The COVID-19 pandemic continues to greatly affect the logistics industry in nearly each aspect of concern – one of the top concerns being employee health and wellness. To combat COVID-19, as well as its variants, the US federal government has declared its intention to issue a mandatory vaccination mandate for companies with over 100 employees or face penalties for each employee not in compliance. This mandate will be administrated by OSHA (Occupational Safety and Health Organization).
While many organizations praise the move, others fear the mandate will increase the hiring burden on operations such as warehousing and distribution where hiring is already a significant challenge. Jeremy Tancredi, a partner is West Monroe’s Operations Excellence Practice – specializing in Supply Chain Management, states that the mandate could have an “undesirable impact” as workers push back against the mandate and seek employment opportunities with organizations that are not subject to the requirements. He added that many warehousing operations could not afford an increase in labor shortage as consumer demand continues to grow.
While no verbiage for the rules have been issued yet, companies are already evaluating what the possible impacts will be on their workforces. UPS, for example, faces the challenge of meeting their operational needs of hiring up to 100,000 temporary employees for the peak holiday season with the proposed mandate. Currently, a spokesperson for UPS has stated that company is “reviewing the order but continues to urge employees get vaccinated.”
According to the Bureau of Economic Analysis, the US GDP is growing. So far, 2021 has reflected a 6.6% economic growth.
According to data analysis center Statista, the national unemployment rate is 5.2%. Companies continue to face hiring challenges as many potential employees have not returned to the workforce due to unsatisfactory positions, pay, or lifestyle opportunities.
US inflation increased 5.3%. Median Core/Median CPI inflation rates (rates without gas and food prices because of their volatility) rose 4% over the past 12 months. This is 2% higher than the Federal Reserve says is needed to maintain economic health.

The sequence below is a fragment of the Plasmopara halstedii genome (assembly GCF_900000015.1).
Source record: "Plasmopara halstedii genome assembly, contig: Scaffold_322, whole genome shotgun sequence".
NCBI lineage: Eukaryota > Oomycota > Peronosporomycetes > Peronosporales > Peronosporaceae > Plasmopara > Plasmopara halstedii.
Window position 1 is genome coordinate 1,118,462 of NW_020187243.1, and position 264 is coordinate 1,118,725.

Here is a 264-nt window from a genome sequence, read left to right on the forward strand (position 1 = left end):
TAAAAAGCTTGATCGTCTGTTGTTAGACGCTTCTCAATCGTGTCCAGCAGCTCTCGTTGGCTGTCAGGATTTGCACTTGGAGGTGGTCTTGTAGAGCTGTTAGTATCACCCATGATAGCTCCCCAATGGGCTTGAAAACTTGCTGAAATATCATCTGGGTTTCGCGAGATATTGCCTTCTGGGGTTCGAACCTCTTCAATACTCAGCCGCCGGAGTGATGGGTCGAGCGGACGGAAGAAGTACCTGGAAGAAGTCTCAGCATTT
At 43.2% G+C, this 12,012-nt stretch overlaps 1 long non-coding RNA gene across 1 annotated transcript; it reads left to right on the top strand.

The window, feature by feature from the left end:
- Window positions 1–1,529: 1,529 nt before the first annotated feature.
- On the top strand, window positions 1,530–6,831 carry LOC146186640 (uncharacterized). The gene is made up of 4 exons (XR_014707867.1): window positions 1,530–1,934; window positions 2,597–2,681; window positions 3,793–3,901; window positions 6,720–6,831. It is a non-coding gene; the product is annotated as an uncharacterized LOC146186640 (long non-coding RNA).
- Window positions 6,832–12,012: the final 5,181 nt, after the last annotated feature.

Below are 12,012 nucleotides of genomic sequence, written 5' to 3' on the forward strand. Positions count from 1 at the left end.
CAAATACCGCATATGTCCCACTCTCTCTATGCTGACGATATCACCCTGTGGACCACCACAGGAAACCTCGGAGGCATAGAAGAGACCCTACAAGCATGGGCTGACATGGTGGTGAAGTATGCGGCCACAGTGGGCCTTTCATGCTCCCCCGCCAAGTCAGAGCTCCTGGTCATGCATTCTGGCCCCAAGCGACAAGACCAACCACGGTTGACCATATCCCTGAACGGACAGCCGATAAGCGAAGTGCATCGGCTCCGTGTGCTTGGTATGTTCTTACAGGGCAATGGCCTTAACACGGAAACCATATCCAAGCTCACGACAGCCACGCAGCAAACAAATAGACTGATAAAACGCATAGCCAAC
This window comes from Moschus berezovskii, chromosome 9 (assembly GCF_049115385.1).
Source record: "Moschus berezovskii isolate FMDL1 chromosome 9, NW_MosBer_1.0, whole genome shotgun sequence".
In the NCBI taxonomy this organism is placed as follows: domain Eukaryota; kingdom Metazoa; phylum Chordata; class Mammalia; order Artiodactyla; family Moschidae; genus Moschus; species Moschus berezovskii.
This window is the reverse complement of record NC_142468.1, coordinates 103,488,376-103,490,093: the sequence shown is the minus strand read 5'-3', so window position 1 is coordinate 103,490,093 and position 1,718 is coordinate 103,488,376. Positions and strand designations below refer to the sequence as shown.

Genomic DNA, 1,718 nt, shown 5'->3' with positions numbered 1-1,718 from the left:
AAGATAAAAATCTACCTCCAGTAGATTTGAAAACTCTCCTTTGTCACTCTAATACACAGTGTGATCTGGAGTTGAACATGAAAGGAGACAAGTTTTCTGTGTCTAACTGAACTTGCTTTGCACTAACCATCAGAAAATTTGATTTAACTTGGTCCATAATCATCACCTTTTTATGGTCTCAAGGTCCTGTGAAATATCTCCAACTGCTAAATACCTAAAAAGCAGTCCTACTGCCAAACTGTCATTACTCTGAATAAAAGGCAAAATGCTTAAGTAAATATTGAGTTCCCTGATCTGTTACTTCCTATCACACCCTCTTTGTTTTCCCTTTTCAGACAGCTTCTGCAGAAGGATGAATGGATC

According to Reuters, the ISM (Institute for Supply Management) Index has decreased to 59.5 – a sign that the manufacturing bottlenecks are beginning to clear. While nearly every manufacturing industry faces raw material shortages, 17 of the 18 major manufacturing sectors report growth. These sectors include machinery, computers, and electronics products. Only textiles remain in decline.
Currently, the Federal Reserve has maintained its target for the federal funds rate at a range of 0-0.25%.
During the second half of 2021, carriers will be challenged to meet freight demand. Bob Costello, ATA Chief Economist, says, “Increased new driver training and rapidly rising pay will help, but it will take time to get additional drivers into the market.” Leading freight carrier USA truck reports 8% fewer drivers in 2021 from 2020.
The US House of Representatives and Senate have passed the massive infrastructure bill, HR 3684: Infrastructure Investment and Jobs Act, and the bill is being set before the president soon. The act includes provisions for surface transportation (roads and bridges), mass transit, energy, water, broadband, and taxes. To pay for the over $1 trillion investment, the act calls for extended highway collection authority including increased federal taxes on gas, diesel, special motor fuels, tires, heavy trucks and trailers, and additional transit tax studies.
According to DAT Trendlines, truckload spot rates are up 1.1%. The spot and contract rates remain in “record territory as surging retail imports and peak produce shipments fueled demands for transportation services.” Despite this, dry van load to truck ratio fell 4.3% in September to 5.96:1.
Current consumer and company behavior is heavily influenced by COVID concerns. Safety concerns are influencing raw material shortages. These shortages, along with limited driver capacity and warehouse employee shortages, drive up costs as well as force companies to order earlier and expect longer lead times.
Right now, there are several high-value technologies that are not widely adopted yet. Two of the most promising technologies are Next Generation Control Towers and Robotic Process Automation.
Next Generation Control Towers are built on digital twins of the actual supply chain; and they provide visibility of how events across the supply chain will impact the actual supply chain. These help model constraints and produce optimized plans to handle inevitable exceptions.
Robotic Process Automation is an up-and-coming AI software that is used to automate high-volume, repeatable tasks. For instance, load planner tasks can be duplicated automatically to optimize operations and find superior results.
Diesel prices have reached their highest rate since October 2018 with a nationwide average of $3.385 per gallon. This is $0.981 higher than the same time last year.
The American Transportation Research Institute is currently conducting its annual analysis of driver concerns. This is the 17th year of the study. Sherri Garner Brumbaugh, American Trucking Association Chair, said that “the data ATRI provides will chart the course for the industry by providing a clear picture of the landscape we face.” Logistics industry experts can contribute to the survey here. The survey will be concluded October 15th and the results will be posted October 24th.